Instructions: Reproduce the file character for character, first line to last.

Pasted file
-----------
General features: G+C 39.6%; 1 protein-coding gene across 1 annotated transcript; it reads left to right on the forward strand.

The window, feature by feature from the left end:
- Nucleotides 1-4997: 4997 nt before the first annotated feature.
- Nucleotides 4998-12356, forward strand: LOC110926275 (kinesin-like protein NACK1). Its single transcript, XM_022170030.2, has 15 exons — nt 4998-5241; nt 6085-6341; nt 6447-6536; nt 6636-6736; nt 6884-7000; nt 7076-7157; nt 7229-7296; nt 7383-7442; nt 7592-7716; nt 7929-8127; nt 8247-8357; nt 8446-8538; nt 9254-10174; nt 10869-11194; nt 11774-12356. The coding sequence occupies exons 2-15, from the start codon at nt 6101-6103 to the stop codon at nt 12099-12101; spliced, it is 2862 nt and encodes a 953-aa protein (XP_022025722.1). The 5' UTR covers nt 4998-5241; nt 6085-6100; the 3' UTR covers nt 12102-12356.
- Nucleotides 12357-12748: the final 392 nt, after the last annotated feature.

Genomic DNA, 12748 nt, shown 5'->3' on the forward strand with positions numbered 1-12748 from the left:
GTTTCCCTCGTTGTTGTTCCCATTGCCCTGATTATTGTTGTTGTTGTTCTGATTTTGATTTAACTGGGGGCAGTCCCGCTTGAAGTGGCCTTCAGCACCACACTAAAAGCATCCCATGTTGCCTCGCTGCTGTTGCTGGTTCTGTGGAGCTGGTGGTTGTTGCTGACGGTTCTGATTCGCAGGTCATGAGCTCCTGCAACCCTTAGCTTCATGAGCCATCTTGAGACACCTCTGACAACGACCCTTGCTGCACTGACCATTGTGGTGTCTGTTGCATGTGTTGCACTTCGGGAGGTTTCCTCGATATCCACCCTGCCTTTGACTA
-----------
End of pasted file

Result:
General features: G+C 39.6%; 1 protein-coding gene across 1 annotated transcript; it reads left to right on the forward strand.

The window, feature by feature from the left end:
- Nucleotides 1-4997: 4997 nt before the first annotated feature.
- Nucleotides 4998-12356, forward strand: LOC110926275 (kinesin-like protein NACK1). Its single transcript, XM_022170030.2, has 15 exons — nt 4998-5241; nt 6085-6341; nt 6447-6536; nt 6636-6736; nt 6884-7000; nt 7076-7157; nt 7229-7296; nt 7383-7442; nt 7592-7716; nt 7929-8127; nt 8247-8357; nt 8446-8538; nt 9254-10174; nt 10869-11194; nt 11774-12356. The coding sequence occupies exons 2-15, from the start codon at nt 6101-6103 to the stop codon at nt 12099-12101; spliced, it is 2862 nt and encodes a 953-aa protein (XP_022025722.1). The 5' UTR covers nt 4998-5241; nt 6085-6100; the 3' UTR covers nt 12102-12356.
- Nucleotides 12357-12748: the final 392 nt, after the last annotated feature.

Genomic DNA, 12748 nt, shown 5'->3' on the forward strand with positions numbered 1-12748 from the left:
GTTTCCCTCGTTGTTGTTCCCATTGCCCTGATTATTGTTGTTGTTGTTCTGATTTTGATTTAACTGGGGGCAGTCCCGCTTGAAGTGGCCTTCAGCACCACACTAAAAGCATCCCATGTTGCCTCGCTGCTGTTGCTGGTTCTGTGGAGCTGGTGGTTGTTGCTGACGGTTCTGATTCGCAGGTCATGAGCTCCTGCAACCCTTAGCTTCATGAGCCATCTTGAGACACCTCTGACAACGACCCTTGCTGCACTGACCATTGTGGTGTCTGTTGCATGTGTTGCACTTCGGGAGGTTTCCTCGATATCCACCCTGCCTTTGACTA